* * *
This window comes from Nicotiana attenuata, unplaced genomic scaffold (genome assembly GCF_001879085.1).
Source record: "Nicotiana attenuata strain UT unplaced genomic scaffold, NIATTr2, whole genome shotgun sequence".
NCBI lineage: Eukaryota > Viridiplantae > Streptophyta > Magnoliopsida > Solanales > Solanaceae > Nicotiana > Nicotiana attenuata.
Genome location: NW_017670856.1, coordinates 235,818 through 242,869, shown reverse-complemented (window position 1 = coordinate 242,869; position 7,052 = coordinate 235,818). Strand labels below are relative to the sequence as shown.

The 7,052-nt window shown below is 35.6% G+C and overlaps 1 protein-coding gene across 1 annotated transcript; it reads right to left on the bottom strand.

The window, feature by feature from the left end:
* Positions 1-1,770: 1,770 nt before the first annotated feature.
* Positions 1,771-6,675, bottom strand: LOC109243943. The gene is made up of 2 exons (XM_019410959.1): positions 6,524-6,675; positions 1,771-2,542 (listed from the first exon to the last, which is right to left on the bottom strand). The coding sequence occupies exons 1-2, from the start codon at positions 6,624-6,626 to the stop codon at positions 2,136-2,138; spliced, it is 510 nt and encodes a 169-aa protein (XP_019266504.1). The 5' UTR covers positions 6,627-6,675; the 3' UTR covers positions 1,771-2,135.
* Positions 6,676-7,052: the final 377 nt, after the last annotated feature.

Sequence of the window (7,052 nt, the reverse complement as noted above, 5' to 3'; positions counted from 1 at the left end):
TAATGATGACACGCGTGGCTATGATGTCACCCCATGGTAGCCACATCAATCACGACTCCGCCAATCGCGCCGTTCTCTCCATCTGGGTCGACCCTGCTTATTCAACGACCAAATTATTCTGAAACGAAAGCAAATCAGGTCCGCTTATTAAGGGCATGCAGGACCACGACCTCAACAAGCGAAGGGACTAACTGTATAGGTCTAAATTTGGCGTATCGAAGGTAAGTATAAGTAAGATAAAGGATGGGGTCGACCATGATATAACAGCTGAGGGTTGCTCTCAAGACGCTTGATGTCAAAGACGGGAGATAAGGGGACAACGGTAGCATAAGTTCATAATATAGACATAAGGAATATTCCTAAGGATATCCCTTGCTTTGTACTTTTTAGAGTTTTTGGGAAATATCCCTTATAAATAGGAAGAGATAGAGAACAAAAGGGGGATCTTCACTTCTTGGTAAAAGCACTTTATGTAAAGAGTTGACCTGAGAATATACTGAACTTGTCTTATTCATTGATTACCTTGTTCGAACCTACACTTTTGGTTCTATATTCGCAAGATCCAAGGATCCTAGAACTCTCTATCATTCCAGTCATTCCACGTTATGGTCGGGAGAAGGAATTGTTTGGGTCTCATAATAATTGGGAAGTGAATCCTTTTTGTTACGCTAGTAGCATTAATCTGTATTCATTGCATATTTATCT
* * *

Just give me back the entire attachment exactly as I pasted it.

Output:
This window comes from Nicotiana attenuata, unplaced genomic scaffold (genome assembly GCF_001879085.1).
Source record: "Nicotiana attenuata strain UT unplaced genomic scaffold, NIATTr2, whole genome shotgun sequence".
NCBI lineage: Eukaryota > Viridiplantae > Streptophyta > Magnoliopsida > Solanales > Solanaceae > Nicotiana > Nicotiana attenuata.
Genome location: NW_017670856.1, coordinates 235,818 through 242,869, shown reverse-complemented (window position 1 = coordinate 242,869; position 7,052 = coordinate 235,818). Strand labels below are relative to the sequence as shown.

The 7,052-nt window shown below is 35.6% G+C and overlaps 1 protein-coding gene across 1 annotated transcript; it reads right to left on the bottom strand.

The window, feature by feature from the left end:
* Positions 1-1,770: 1,770 nt before the first annotated feature.
* Positions 1,771-6,675, bottom strand: LOC109243943. The gene is made up of 2 exons (XM_019410959.1): positions 6,524-6,675; positions 1,771-2,542 (listed from the first exon to the last, which is right to left on the bottom strand). The coding sequence occupies exons 1-2, from the start codon at positions 6,624-6,626 to the stop codon at positions 2,136-2,138; spliced, it is 510 nt and encodes a 169-aa protein (XP_019266504.1). The 5' UTR covers positions 6,627-6,675; the 3' UTR covers positions 1,771-2,135.
* Positions 6,676-7,052: the final 377 nt, after the last annotated feature.

Sequence of the window (7,052 nt, the reverse complement as noted above, 5' to 3'; positions counted from 1 at the left end):
TAATGATGACACGCGTGGCTATGATGTCACCCCATGGTAGCCACATCAATCACGACTCCGCCAATCGCGCCGTTCTCTCCATCTGGGTCGACCCTGCTTATTCAACGACCAAATTATTCTGAAACGAAAGCAAATCAGGTCCGCTTATTAAGGGCATGCAGGACCACGACCTCAACAAGCGAAGGGACTAACTGTATAGGTCTAAATTTGGCGTATCGAAGGTAAGTATAAGTAAGATAAAGGATGGGGTCGACCATGATATAACAGCTGAGGGTTGCTCTCAAGACGCTTGATGTCAAAGACGGGAGATAAGGGGACAACGGTAGCATAAGTTCATAATATAGACATAAGGAATATTCCTAAGGATATCCCTTGCTTTGTACTTTTTAGAGTTTTTGGGAAATATCCCTTATAAATAGGAAGAGATAGAGAACAAAAGGGGGATCTTCACTTCTTGGTAAAAGCACTTTATGTAAAGAGTTGACCTGAGAATATACTGAACTTGTCTTATTCATTGATTACCTTGTTCGAACCTACACTTTTGGTTCTATATTCGCAAGATCCAAGGATCCTAGAACTCTCTATCATTCCAGTCATTCCACGTTATGGTCGGGAGAAGGAATTGTTTGGGTCTCATAATAATTGGGAAGTGAATCCTTTTTGTTACGCTAGTAGCATTAATCTGTATTCATTGCATATTTATCT